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Discussion Starter #1
Hi,

I am building a skylight shaft (22x22 roof opening and 24x30 ceiling opening). Would floating corners be the way to go since the shaft tying the roof and the ceiling causing different types of movement? Thanks.
 

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Naildriver
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See also http://www.diychatroom.com/f14/strongbacks-ceiling-joists-536401/

Have you considered a solar tube rather than a skylight? Easier to install, no appreciable weight on the structure and the light is like fluorescent light on the work area. IMO, skylights are holes in otherwise non leaking roofs with a propensity to leak in time.
 

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Discussion Starter #3
See also http://www.diychatroom.com/f14/strongbacks-ceiling-joists-536401/

Have you considered a solar tube rather than a skylight? Easier to install, no appreciable weight on the structure and the light is like fluorescent light on the work area. IMO, skylights are holes in otherwise non leaking roofs with a propensity to leak in time.
Yes, I've looked at solar tubes. The issue with them is that they need to be in direct sunlight and my 4:12 roof faces North West. I've read reviews showing the solar tubes gave inadequate amount of light on cloudy winter days that the owners wanted to replace them with conventional skylights for better natural light.

The manufacturer (Velux) gives a 10-year no-leak guarantee provided that the skylight is installed using their flashing kit (mine is). I've read the flashing procedure for solar tubes and it appeared not much waterproofing than that for skylights. Both require roof openings but they are not much different from others like vents, chimneys etc.

Having said that, I might put a solar tube above a dark hallway as the kids always find it a bit too gloomy there. :surprise:
 

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Discussion Starter #5
Not sure what a floating corner s but if you want strength you want everything built as one
So you don;t get drywall cracks or air leaks to the attic.
Floating corners is a method avoiding fastening drywalls to corner studs/plates by following this specification

The reasoning is to allow drywalls to flex under movement/stress caused by moisture shrinkage/expansion and truss lift phenomenon. The aim is to eliminate cracks. It has been in practice for over 20 plus years.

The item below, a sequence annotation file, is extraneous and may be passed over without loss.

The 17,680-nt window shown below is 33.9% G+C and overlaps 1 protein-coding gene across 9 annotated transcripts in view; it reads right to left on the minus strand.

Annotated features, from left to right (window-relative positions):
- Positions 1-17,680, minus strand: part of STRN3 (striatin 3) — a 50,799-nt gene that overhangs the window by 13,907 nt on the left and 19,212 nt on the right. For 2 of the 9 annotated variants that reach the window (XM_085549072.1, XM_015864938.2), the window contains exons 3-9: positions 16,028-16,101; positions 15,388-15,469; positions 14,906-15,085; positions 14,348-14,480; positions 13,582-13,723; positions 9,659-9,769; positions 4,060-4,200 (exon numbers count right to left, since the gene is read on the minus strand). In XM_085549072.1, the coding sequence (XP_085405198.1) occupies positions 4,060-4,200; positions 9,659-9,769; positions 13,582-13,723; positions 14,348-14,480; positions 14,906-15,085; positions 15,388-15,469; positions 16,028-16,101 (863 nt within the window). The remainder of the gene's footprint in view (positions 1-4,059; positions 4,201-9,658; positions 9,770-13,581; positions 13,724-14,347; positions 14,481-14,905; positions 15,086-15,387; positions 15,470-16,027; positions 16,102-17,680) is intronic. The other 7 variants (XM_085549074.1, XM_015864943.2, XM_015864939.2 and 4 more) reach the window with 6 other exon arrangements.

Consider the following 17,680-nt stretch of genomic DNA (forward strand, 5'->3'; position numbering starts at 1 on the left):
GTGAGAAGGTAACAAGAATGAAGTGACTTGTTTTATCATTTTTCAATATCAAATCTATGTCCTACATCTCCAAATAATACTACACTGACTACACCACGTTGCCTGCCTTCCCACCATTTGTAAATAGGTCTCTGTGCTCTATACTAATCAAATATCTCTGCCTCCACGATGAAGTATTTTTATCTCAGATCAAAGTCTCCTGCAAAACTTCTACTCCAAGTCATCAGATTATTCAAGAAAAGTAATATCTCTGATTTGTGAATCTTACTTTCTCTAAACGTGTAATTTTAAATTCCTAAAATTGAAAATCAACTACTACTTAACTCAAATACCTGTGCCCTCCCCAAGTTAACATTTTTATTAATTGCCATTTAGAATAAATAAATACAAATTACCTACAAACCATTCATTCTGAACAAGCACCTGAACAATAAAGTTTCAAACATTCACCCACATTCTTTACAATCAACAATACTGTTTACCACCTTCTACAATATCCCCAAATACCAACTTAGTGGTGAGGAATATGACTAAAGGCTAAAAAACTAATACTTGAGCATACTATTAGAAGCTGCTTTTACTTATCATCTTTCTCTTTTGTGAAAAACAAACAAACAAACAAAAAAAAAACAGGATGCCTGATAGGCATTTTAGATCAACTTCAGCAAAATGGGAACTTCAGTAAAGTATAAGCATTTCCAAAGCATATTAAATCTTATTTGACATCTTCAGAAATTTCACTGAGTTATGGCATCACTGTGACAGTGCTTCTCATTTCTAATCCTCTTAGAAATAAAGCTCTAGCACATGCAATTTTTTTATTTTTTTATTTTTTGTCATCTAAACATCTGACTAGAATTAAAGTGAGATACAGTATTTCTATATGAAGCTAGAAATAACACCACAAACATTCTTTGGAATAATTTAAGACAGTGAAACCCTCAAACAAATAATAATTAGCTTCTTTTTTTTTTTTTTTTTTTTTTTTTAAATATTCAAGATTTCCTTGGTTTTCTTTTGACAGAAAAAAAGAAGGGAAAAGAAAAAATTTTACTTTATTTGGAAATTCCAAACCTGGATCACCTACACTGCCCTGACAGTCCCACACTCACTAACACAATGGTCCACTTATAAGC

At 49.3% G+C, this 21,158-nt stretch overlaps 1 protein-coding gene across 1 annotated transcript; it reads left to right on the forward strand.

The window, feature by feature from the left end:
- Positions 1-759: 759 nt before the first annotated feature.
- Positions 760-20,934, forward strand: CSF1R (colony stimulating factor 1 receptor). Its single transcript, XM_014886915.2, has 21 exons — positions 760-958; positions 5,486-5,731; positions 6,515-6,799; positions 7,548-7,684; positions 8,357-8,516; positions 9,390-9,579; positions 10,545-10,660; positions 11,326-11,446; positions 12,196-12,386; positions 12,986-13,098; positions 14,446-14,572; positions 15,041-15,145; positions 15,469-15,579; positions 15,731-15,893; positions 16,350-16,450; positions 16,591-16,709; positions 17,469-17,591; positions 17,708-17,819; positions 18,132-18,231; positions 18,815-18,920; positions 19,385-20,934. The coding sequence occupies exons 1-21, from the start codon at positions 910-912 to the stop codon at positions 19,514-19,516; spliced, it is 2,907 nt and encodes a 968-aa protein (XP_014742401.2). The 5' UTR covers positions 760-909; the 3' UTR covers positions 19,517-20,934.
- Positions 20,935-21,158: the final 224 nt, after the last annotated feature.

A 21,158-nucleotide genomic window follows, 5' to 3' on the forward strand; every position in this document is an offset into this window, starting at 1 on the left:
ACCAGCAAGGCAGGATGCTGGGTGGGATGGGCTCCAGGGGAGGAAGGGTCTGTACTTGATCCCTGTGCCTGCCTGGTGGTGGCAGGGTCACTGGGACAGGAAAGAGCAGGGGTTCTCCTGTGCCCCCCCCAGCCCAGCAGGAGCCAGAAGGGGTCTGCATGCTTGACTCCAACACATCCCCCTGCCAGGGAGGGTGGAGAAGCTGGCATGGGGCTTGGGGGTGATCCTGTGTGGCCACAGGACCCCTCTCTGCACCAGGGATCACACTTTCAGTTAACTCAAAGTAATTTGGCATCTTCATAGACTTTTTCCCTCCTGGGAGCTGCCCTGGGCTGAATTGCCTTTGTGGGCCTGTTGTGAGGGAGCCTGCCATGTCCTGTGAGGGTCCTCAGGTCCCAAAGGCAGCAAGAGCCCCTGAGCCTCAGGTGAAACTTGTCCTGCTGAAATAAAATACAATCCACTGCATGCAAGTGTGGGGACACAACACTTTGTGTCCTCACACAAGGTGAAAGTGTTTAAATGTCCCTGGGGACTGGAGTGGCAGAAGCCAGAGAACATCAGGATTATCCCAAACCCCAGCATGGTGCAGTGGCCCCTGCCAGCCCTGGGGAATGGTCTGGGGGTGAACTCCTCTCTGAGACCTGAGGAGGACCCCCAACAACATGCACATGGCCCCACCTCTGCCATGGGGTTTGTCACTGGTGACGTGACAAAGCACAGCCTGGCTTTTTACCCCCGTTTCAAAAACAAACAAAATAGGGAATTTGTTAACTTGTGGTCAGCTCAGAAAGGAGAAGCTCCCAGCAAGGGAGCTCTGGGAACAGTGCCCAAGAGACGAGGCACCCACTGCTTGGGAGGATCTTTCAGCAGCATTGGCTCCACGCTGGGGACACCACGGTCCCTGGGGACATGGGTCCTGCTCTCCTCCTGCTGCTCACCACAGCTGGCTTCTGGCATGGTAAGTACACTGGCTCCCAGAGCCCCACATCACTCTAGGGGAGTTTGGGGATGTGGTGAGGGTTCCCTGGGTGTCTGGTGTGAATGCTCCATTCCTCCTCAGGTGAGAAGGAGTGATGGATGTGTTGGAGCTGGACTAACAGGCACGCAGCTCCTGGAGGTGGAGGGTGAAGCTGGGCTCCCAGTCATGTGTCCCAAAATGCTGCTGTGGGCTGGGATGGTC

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retired framer
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Yes for where the trusses meet the wall. If it the same house as you skylight you have rafters so no problem or need to worry about that.. And if you are talking about the skylight corners lock that all up tight and plywood behind drywall really does that.
 

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Discussion Starter #7
Yes for where the trusses meet the wall. If it the same house as you skylight you have rafters so no problem or need to worry about that.. And if you are talking about the skylight corners lock that all up tight and plywood behind drywall really does that.
Yes, same house and yes, skylight shaft corners. That's the original plan - the shaft is wrapped by plywood exposed to unconditioned attic air, insulated with faced R-19 fiberglass and covered up with 1/2" drywall.
 

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retired framer
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Yes, same house and yes, skylight shaft corners. That's the original plan - the shaft is wrapped by plywood exposed to unconditioned attic air, insulated with faced R-19 fiberglass and covered up with 1/2" drywall.
Where I am paper faced insulation is history we do everything with 6 mill poly taped and sealed.
Just to be clear the plywood would go under the drywall and let the back side be open with insulation showing or covered with house wrap or something that will hold it in place and let it breath.
 

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Discussion Starter #9
Where I am paper faced insulation is history we do everything with 6 mill poly taped and sealed.
Just to be clear the plywood would go under the drywall and let the back side be open with insulation showing or covered with house wrap or something that will hold it in place and let it breath.
That's interesting. While my city building code doesn't require a rigid backing to prevent settlement of soft/fluffy insulation materials, this inspection site does.
 

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Discussion Starter #11
Where I am paper faced insulation is history we do everything with 6 mill poly taped and sealed.
Just to be clear the plywood would go under the drywall and let the back side be open with insulation showing or covered with house wrap or something that will hold it in place and let it breath.
It's that I happen to have a big roll of R-19 above the garage joists saved from a wall-repairing job years ago. I've read that some people tear off the paper to achieve better contact?
 
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